Galaxy S21 Ultra boasts two zooms, slo-mo and up to 8K video recording, while iPhone 12 Pro Max has Dolby Vision and great low-light quality.
Samsung‘s Galaxy S21 Ultra is packed with four rear cameras each with a different focal length, offering new creative possibilities for videographers, while Apple’s iPhone 12 Pro Max boasts a larger aperture and bigger sensor pixels for increased low light performance. These are the most popular manufacturers putting forth their very best smartphone cameras so it will clearly be a close race between these two devices.
The iPhone 12 Pro Max has great photo quality, but Apple paid equal attention to video quality. The ability to record up to 4K resolution video at 60, 30, 25 or 24 frames-per-second (FPS), with very low noise levels, while encoding in Dolby Vision high dynamic range color is very impressive. The iPhone 12 Pro Max offers an ultra-wide-angle, wide and 2.5 times telephoto camera on the rear, allowing use in a variety of situations and hybrid zoom allows seamless transitions between different focal length cameras while recording. The unique LiDAR scanner is used to enable super-fast auto-focus, even in low-lighting. Apple’s top smartphone also has sensor-shift optical image stabilization technology for ultra-smooth movement even when subjected to extreme vibrations. Slow-motion capability can record 1080p resolution at 120 FPS or 240 FPS. A night mode time-lapse video option provides Hollywood-style drama to any city scene. Overall, the iPhone 12 Pro Max is a great smartphone for recording high-quality video in almost any situation.
Samsung’s Galaxy S21 Ultra has four rear cameras, an ultra-wide, wide, three times telephoto and ten times telephoto focal lengths. This means in one device, the videographer can capture action close and far quickly and easily and choose between the various cameras for creative possibilities, such as shortening perspective with the ten times zoom. Samsung matches the iPhone’s 4K resolution at 60 FPS, but goes beyond to even allow 8K recording at 24 FPS. The slower frame rate allows more light in, which is important with the smaller image pixel size of Samsung’s massive 108-megapixel resolution. Slow-motion video can be recorded in up to 1080p at 240 FPS or in 720p resolution at 960 FPS, four times slower than the iPhone, though at a reduced resolution.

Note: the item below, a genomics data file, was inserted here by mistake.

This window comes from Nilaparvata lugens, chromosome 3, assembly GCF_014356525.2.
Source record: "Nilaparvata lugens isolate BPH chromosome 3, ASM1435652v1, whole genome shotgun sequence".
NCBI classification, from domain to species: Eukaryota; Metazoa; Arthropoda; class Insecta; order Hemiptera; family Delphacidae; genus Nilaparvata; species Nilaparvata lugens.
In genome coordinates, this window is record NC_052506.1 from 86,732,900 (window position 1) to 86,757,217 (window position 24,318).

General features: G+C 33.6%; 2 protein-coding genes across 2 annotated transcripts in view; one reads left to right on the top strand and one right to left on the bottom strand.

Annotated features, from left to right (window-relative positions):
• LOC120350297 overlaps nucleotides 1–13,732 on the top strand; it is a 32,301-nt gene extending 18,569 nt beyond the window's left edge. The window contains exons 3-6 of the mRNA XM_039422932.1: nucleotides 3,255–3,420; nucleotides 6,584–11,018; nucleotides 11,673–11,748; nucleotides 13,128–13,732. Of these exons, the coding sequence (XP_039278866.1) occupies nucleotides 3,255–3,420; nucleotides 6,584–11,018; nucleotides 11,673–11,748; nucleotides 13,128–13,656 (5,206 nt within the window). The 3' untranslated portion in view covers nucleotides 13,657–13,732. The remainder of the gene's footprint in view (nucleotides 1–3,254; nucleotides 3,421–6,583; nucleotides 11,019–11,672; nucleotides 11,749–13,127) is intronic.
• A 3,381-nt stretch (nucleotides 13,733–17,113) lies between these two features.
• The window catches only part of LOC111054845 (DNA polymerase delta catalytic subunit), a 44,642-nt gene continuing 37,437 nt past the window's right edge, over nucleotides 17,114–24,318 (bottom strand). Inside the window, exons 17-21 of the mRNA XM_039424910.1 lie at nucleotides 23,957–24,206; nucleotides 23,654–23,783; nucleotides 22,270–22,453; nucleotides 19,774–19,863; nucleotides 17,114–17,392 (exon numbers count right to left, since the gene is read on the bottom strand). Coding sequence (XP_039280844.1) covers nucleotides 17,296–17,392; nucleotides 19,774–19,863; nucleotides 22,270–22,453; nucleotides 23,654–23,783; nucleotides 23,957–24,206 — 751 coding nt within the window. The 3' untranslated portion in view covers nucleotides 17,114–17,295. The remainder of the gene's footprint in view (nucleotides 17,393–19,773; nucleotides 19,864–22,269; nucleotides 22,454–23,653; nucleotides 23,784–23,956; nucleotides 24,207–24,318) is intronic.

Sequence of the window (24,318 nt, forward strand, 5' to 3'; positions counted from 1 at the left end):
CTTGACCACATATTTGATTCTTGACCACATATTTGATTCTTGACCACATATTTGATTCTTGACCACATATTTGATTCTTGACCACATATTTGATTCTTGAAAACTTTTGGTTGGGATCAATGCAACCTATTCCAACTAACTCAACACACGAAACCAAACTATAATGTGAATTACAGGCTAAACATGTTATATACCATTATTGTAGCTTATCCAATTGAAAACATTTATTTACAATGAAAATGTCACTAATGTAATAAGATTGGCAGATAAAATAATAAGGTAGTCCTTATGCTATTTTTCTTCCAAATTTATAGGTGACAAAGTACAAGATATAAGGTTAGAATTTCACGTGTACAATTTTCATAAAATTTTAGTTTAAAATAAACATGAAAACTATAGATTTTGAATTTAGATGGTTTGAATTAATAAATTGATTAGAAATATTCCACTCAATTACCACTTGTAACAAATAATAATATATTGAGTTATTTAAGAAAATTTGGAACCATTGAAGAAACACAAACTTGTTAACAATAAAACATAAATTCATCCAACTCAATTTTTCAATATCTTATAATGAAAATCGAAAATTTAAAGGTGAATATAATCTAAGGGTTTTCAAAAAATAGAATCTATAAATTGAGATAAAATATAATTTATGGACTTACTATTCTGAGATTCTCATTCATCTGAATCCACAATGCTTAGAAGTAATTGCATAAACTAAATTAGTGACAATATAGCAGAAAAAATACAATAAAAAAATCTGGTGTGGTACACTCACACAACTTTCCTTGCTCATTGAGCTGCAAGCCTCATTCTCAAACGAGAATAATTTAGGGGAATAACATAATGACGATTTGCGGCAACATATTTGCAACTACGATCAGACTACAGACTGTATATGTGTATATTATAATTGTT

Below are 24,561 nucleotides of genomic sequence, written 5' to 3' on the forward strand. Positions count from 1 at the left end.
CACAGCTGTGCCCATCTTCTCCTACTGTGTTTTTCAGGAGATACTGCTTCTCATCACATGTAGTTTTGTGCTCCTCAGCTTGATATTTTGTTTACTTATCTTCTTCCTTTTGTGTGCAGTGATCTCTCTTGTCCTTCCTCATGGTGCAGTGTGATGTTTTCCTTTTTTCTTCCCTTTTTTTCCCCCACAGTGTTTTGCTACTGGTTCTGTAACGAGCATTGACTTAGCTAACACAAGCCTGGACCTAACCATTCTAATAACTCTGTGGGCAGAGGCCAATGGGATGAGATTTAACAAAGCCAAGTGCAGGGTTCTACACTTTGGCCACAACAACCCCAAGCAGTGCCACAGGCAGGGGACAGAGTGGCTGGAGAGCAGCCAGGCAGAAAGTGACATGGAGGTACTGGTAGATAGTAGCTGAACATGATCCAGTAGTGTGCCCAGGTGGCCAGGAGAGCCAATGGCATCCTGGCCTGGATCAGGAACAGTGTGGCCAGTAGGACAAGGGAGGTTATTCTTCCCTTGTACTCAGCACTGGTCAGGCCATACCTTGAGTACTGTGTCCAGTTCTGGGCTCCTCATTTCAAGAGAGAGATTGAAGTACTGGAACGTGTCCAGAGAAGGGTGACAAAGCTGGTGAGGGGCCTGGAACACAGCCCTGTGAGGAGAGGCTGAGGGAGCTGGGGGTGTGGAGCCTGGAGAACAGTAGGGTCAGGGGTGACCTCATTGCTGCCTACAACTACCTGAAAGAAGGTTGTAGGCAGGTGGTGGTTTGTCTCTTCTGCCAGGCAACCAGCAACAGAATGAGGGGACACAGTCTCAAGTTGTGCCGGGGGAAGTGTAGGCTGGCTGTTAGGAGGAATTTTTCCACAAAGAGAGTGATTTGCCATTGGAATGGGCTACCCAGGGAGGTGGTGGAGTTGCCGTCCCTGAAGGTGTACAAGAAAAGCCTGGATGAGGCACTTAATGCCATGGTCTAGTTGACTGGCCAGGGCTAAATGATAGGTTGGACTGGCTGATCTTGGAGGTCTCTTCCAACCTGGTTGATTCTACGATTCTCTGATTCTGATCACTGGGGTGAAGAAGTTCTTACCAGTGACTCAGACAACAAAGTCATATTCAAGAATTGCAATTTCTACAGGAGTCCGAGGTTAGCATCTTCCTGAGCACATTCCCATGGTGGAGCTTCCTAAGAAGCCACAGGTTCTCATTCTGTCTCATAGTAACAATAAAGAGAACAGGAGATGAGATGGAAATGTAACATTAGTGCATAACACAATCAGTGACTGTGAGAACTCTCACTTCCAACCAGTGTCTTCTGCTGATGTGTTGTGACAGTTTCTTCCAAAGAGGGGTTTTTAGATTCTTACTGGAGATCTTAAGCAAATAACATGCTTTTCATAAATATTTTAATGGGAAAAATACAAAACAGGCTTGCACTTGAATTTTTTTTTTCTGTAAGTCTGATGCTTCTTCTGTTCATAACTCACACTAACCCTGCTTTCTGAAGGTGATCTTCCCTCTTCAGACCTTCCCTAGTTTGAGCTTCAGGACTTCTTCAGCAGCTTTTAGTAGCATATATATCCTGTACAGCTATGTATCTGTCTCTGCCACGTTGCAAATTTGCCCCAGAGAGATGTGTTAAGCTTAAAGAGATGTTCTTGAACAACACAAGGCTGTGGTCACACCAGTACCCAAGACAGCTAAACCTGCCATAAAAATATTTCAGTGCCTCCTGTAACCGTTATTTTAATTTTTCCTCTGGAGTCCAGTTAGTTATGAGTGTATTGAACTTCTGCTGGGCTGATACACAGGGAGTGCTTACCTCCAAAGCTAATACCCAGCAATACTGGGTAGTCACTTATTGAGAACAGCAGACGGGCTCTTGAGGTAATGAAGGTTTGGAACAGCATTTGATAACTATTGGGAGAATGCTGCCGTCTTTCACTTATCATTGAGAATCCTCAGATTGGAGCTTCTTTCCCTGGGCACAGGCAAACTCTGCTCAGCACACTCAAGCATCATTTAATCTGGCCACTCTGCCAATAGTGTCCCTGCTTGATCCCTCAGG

Samsung also includes special software features, but they may be better suited to prosumers than professionals. Director’s View simultaneously shows the view from all the cameras and allows switching which is recorded with a tap of the preferred stream. It’s similar to the effect of a video director choosing from various cameras, but since all of the cameras are located on the same device, the value is limited. However, it is nice to have the option and Samsung devices are always loaded with plenty of choices. Apple tends to simplify the interface, so they are very different approaches.
Samsung Or Apple For Pro Video?
Of course, professional-quality video is a difficult area for a smartphone, because it places these pocketable devices in competition with much larger video cameras with a variety of lenses and sturdy tripods or specialized gear that allows moving shots that remain super-steady. Showing up at a video shoot with a slim cellphone as the only equipment may alarm a paying customer. That is why many will choose to bring the type of traditional video camera expected and reserve the iPhone 12 Pro Max or Samsung Galaxy S21 Ultra as backup devices for emergency use or to use for special circumstances. There are professional video cameras and gear for any situation, but a specialty item may be rarely used and come at a high price. This is where using a smartphone makes complete sense.
A brief underwater scene may not justify the high cost of a waterproof housing for a video camera, but the iPhone 12 Pro Max is rated at IP68 at a depth of six meters up to thirty minutes and the Samsung Galaxy S21 Ultra has the same rating at up to 1.5 meters. A night-mode time-lapse would mean leaving thousands of dollars worth of equipment out for an hour or more and may require editing afterward, but Samsung’s and Apple’s smartphones can handle this very well and the output is ready for use immediately. Using a smartphone in close quarters and hand-held is significantly easier than bulky traditional equipment and each device features very good video stabilization and wide-angle cameras.
A case can be made for using either Samsung’s or Apple’s flagship for professional video use and both have overall fantastic smartphone cameras. The iPhone 12 Pro Max is a great choice for its clean user interface, top-quality Dolby Vision video, underwater use and low-light situations. The Samsung Galaxy S21 Ultra excels at zoom possibilities and slow-motion capabilities and has the rare ability to record 8K resolution video.
Next: Samsung Galaxy S21 Ultra Vs. Apple iPhone 12 Pro Max
Source: Samsung, Apple
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